Every week this year we are exploring our theme of “The People.”  Today we explore….

“The People who take risks: Peter”


Chris Cherry is an ordained minister who received his Masters of Divinity from McAfee School of Theology. He enjoys ping pong and skittles, sends texts with emojis, and loves baseball. He is currently serving as Youth Minister at Middletown Christian Church in Louisville, KY.

I’ve always liked Peter. I like how he seems to be really and truly human in his journey with Jesus. Here he is, trying so dang hard to be perfect, falls on his face a few times, and realizes it’s not about perfection but the relationship. That makes a pretty good story.

My only issue with Peter’s story is usually in how we tell it. We tend to segment the Bible into these little doses based on chapter and verse divisions that were added to the original texts looooong after they were written. For Peter, this typically means his successes are praised loudly. Then, another time down the road, we find one of his failures and make him out to be a down and out disciple with such little faith. If we step back and see his whole story, however, we begin to understand his journey, his ups and downs, and how God used him in huge ways throughout.

One of the most popular Peter stories is found in Matthew 14:22-33, Jesus walks on water and Peter takes a risk. I don’t want to spend a ton of my word count dissecting a passage we’ve all heard a million times. Instead, I want to focus on the risk Peter took—a risk of faith.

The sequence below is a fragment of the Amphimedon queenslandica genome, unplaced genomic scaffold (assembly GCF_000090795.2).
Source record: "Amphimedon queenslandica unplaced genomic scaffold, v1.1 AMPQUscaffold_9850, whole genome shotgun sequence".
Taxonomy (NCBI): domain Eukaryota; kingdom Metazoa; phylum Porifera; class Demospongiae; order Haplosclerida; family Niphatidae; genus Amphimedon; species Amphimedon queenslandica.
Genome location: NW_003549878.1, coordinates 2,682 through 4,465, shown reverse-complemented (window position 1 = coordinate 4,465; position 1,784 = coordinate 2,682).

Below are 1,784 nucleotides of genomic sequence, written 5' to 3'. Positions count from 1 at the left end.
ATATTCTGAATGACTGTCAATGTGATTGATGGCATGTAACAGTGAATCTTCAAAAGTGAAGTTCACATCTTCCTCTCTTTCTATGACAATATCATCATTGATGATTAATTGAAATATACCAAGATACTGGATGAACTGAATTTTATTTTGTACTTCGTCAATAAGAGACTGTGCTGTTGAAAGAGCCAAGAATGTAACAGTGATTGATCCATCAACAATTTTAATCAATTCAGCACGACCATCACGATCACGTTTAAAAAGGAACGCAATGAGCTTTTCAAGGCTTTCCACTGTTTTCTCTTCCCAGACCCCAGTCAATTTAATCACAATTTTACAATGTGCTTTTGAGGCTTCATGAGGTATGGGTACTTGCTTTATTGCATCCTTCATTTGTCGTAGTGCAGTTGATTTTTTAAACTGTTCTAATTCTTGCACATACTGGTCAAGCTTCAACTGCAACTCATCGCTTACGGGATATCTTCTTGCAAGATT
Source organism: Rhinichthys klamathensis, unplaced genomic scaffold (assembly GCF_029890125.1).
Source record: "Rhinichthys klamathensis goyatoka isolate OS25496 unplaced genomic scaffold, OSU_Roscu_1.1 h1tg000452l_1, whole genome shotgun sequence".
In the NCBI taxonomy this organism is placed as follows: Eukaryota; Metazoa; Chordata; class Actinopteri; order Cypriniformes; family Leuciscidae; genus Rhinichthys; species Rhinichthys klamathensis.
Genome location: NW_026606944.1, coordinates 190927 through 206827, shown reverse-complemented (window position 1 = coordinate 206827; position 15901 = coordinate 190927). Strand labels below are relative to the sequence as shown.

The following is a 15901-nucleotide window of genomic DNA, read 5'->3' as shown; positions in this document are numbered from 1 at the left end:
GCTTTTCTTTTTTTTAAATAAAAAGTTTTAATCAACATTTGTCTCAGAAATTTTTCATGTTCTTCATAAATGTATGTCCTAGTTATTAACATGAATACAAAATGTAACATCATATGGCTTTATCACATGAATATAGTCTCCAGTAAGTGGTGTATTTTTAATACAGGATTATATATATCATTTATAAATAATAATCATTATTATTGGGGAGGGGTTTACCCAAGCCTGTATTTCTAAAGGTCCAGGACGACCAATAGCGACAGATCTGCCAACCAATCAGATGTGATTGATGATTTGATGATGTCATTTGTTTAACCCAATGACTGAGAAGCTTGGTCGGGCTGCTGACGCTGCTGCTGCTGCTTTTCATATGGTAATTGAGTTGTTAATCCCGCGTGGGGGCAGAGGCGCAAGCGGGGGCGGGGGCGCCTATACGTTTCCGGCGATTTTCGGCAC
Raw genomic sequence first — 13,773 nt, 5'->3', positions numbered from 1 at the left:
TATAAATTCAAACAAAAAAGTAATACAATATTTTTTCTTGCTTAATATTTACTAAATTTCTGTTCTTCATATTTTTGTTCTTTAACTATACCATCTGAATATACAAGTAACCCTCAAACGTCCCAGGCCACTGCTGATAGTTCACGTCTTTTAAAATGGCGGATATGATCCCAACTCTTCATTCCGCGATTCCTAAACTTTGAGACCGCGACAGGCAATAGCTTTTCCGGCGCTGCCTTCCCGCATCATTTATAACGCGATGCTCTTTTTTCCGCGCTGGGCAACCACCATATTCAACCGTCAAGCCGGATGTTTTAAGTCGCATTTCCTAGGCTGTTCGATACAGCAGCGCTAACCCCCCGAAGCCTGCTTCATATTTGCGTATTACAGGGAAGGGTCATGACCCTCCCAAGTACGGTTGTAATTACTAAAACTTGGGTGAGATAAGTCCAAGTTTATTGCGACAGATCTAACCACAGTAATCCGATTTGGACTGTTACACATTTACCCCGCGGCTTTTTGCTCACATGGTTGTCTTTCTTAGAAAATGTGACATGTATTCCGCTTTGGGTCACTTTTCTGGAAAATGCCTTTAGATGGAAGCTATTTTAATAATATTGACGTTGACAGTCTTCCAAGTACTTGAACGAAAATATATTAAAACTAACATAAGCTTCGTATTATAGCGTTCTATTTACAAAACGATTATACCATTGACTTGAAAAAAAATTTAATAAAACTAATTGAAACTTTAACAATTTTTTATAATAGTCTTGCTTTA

When Peter steps out of the boat and begins to sink, people everywhere are quick to point out his apparent “lack of faith.” Even Jesus says, “You of little faith, why did you doubt?” Obviously, his faith isn’t perfect because he sinks, but here’s the deal: this normal human dude had enough faith in Jesus to step out of the boat, onto the water, and to NOT sink for at least a step or two. I don’t know about you, but I’ve never been able to walk on water. If I had to guess, I think I probably would have just stayed in the boat (with the other dudes who were afraid to fail).

Peter’s risk isn’t a my-faith-is-bigger-than-yours contest. Peter’s risk is a lesson on stepping out. Sure, Jesus teaches Peter a real lesson about why he sank, but it’s a lesson Peter never would have learned if he hadn’t stepped out in the first place. Imagine how different the bigger picture of his journey would be if he didn’t learn this lesson by taking a risk. What important lessons in the journey am I missing when I always play it safe? What risk is God calling me to?

Being a Christian isn’t about being comfortable, and yet, we’ve gotten pretty good at pretending like it is.